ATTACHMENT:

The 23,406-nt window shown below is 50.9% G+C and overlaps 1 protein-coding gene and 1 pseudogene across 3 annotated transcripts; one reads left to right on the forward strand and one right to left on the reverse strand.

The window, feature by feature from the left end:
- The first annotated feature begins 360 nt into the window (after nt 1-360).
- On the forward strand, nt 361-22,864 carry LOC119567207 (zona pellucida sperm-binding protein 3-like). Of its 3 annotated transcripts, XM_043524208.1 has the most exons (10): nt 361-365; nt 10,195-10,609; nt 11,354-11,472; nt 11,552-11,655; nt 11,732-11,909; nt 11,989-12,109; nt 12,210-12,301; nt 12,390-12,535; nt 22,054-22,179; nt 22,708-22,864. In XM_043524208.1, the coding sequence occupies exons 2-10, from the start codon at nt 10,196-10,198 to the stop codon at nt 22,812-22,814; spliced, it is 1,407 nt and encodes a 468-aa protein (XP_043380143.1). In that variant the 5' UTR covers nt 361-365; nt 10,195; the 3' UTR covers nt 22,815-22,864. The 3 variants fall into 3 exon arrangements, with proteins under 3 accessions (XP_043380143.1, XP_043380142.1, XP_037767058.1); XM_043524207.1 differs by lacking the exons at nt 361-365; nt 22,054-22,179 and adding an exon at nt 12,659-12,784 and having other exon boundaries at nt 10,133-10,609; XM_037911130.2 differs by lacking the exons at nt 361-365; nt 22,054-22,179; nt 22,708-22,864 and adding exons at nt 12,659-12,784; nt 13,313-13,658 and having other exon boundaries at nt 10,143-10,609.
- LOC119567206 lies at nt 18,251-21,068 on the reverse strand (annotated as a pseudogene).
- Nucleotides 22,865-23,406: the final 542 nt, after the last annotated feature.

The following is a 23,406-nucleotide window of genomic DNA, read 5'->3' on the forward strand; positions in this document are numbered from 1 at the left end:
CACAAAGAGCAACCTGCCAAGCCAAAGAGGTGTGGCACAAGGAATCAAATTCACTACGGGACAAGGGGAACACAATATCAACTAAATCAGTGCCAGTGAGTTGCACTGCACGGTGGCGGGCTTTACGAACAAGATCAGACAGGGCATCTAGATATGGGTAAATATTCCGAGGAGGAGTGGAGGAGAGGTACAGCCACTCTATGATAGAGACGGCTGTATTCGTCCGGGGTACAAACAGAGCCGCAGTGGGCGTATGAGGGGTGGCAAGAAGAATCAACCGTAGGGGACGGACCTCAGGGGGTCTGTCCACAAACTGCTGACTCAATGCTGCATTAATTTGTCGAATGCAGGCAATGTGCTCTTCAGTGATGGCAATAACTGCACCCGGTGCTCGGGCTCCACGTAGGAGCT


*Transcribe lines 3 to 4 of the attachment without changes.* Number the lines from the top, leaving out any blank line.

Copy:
- The first annotated feature begins 360 nt into the window (after nt 1-360).
- On the forward strand, nt 361-22,864 carry LOC119567207 (zona pellucida sperm-binding protein 3-like). Of its 3 annotated transcripts, XM_043524208.1 has the most exons (10): nt 361-365; nt 10,195-10,609; nt 11,354-11,472; nt 11,552-11,655; nt 11,732-11,909; nt 11,989-12,109; nt 12,210-12,301; nt 12,390-12,535; nt 22,054-22,179; nt 22,708-22,864. In XM_043524208.1, the coding sequence occupies exons 2-10, from the start codon at nt 10,196-10,198 to the stop codon at nt 22,812-22,814; spliced, it is 1,407 nt and encodes a 468-aa protein (XP_043380143.1). In that variant the 5' UTR covers nt 361-365; nt 10,195; the 3' UTR covers nt 22,815-22,864. The 3 variants fall into 3 exon arrangements, with proteins under 3 accessions (XP_043380143.1, XP_043380142.1, XP_037767058.1); XM_043524207.1 differs by lacking the exons at nt 361-365; nt 22,054-22,179 and adding an exon at nt 12,659-12,784 and having other exon boundaries at nt 10,133-10,609; XM_037911130.2 differs by lacking the exons at nt 361-365; nt 22,054-22,179; nt 22,708-22,864 and adding exons at nt 12,659-12,784; nt 13,313-13,658 and having other exon boundaries at nt 10,143-10,609.